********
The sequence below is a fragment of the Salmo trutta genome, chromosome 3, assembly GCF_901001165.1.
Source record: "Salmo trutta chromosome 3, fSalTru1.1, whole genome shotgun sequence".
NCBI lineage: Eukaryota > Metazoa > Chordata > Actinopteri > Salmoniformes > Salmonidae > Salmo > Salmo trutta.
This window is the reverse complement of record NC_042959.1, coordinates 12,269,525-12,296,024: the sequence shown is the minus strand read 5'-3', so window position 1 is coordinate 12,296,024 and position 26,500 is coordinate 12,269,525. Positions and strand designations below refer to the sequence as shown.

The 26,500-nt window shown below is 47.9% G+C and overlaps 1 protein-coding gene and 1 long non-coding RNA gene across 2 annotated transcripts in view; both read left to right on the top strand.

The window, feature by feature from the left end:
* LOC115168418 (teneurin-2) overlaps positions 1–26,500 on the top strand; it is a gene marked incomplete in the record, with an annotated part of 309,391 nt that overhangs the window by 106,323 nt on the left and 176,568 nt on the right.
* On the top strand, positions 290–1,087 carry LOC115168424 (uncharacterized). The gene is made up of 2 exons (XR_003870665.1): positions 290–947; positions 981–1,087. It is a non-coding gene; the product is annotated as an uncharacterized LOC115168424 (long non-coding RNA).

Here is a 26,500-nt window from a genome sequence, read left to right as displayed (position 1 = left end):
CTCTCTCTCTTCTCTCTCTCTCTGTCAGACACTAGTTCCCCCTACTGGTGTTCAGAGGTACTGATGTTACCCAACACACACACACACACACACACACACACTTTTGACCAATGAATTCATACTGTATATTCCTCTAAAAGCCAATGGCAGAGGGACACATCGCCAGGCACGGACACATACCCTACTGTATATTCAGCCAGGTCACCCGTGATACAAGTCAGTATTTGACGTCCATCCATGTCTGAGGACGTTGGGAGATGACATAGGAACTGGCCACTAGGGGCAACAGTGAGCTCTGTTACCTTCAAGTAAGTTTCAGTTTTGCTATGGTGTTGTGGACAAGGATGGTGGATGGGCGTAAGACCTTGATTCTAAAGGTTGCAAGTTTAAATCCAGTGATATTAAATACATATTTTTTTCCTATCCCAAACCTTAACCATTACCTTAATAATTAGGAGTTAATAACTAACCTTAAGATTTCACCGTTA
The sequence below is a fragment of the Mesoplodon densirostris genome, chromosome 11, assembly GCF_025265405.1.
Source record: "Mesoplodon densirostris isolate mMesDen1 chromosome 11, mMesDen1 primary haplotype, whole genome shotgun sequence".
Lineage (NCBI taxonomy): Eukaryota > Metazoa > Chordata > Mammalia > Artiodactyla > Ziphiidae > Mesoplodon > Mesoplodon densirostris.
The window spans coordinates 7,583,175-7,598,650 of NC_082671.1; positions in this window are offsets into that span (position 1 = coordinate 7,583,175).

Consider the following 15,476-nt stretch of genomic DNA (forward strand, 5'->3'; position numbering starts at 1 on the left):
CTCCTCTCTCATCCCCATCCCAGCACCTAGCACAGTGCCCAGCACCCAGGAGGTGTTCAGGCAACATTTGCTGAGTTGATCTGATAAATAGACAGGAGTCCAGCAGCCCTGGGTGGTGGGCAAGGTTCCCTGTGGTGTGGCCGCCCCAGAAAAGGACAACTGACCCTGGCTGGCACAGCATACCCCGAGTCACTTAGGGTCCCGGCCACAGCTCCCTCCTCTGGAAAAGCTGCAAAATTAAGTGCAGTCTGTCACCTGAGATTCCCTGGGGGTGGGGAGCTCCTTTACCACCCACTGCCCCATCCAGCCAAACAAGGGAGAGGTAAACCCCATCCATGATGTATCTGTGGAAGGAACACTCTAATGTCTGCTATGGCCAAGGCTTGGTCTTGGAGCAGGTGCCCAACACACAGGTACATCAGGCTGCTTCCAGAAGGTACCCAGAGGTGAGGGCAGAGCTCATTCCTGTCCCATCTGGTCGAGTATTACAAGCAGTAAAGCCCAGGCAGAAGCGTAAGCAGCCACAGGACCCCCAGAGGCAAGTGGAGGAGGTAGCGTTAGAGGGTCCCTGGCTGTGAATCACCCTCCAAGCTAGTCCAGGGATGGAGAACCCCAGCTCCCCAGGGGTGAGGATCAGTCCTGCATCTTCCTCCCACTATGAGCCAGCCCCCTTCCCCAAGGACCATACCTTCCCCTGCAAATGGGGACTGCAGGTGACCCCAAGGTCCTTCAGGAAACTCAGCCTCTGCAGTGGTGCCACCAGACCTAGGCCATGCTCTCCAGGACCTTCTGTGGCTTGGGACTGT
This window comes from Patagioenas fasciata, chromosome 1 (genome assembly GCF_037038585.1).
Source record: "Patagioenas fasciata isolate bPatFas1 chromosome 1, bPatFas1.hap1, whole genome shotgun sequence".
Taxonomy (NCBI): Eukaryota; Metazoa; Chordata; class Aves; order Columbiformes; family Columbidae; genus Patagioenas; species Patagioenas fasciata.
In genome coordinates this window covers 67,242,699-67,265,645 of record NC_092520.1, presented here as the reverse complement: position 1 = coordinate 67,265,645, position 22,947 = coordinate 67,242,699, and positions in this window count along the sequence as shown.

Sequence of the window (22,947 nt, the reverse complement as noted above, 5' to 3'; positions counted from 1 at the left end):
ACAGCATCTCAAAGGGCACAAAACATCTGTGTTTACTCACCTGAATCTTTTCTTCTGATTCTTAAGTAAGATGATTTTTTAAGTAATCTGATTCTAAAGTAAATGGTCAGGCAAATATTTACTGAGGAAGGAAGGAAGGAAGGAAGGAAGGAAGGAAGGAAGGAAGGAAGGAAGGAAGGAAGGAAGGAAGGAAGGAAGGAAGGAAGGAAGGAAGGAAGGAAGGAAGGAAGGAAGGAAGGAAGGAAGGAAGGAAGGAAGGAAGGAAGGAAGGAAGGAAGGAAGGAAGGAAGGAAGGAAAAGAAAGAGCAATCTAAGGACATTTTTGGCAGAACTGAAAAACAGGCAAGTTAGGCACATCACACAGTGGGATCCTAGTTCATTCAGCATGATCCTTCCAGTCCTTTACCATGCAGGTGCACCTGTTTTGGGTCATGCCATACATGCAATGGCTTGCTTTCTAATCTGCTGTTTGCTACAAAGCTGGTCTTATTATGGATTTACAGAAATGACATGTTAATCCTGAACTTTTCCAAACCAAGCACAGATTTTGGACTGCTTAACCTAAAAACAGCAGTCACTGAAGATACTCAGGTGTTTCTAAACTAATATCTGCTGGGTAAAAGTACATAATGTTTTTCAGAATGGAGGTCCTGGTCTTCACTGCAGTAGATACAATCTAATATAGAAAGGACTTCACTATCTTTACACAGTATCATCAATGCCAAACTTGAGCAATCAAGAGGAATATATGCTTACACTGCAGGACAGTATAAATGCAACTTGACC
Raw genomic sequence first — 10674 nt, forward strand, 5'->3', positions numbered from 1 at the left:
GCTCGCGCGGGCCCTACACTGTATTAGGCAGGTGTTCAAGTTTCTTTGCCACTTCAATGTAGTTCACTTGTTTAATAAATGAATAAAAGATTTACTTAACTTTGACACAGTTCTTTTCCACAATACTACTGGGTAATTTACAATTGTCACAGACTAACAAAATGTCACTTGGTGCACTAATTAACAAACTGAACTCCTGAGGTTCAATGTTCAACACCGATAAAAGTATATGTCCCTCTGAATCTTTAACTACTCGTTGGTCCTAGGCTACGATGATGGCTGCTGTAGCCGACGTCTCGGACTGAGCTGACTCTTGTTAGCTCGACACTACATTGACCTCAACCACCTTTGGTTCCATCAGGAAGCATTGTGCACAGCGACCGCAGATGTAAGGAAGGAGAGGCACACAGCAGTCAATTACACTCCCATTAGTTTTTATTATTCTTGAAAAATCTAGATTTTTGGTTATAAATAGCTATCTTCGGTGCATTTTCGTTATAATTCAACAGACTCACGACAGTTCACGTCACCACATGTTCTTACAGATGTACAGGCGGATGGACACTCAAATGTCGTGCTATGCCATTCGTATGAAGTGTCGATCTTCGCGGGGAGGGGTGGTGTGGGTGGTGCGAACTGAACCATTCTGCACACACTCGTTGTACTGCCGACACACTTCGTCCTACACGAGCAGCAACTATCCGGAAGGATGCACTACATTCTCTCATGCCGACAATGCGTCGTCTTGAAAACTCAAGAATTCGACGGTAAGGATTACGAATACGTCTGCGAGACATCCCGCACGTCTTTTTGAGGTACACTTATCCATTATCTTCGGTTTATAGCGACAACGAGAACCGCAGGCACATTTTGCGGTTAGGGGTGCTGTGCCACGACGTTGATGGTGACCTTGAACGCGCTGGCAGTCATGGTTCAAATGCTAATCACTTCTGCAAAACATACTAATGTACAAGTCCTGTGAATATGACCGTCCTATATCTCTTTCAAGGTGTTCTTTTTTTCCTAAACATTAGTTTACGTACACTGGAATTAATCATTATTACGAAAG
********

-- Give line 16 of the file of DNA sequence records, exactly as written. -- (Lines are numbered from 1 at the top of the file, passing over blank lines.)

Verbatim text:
CTCCTCTCTCATCCCCATCCCAGCACCTAGCACAGTGCCCAGCACCCAGGAGGTGTTCAGGCAACATTTGCTGAGTTGATCTGATAAATAGACAGGAGTCCAGCAGCCCTGGGTGGTGGGCAAGGTTCCCTGTGGTGTGGCCGCCCCAGAAAAGGACAACTGACCCTGGCTGGCACAGCATACCCCGAGTCACTTAGGGTCCCGGCCACAGCTCCCTCCTCTGGAAAAGCTGCAAAATTAAGTGCAGTCTGTCACCTGAGATTCCCTGGGGGTGGGGAGCTCCTTTACCACCCACTGCCCCATCCAGCCAAACAAGGGAGAGGTAAACCCCATCCATGATGTATCTGTGGAAGGAACACTCTAATGTCTGCTATGGCCAAGGCTTGGTCTTGGAGCAGGTGCCCAACACACAGGTACATCAGGCTGCTTCCAGAAGGTACCCAGAGGTGAGGGCAGAGCTCATTCCTGTCCCATCTGGTCGAGTATTACAAGCAGTAAAGCCCAGGCAGAAGCGTAAGCAGCCACAGGACCCCCAGAGGCAAGTGGAGGAGGTAGCGTTAGAGGGTCCCTGGCTGTGAATCACCCTCCAAGCTAGTCCAGGGATGGAGAACCCCAGCTCCCCAGGGGTGAGGATCAGTCCTGCATCTTCCTCCCACTATGAGCCAGCCCCCTTCCCCAAGGACCATACCTTCCCCTGCAAATGGGGACTGCAGGTGACCCCAAGGTCCTTCAGGAAACTCAGCCTCTGCAGTGGTGCCACCAGACCTAGGCCATGCTCTCCAGGACCTTCTGTGGCTTGGGACTGT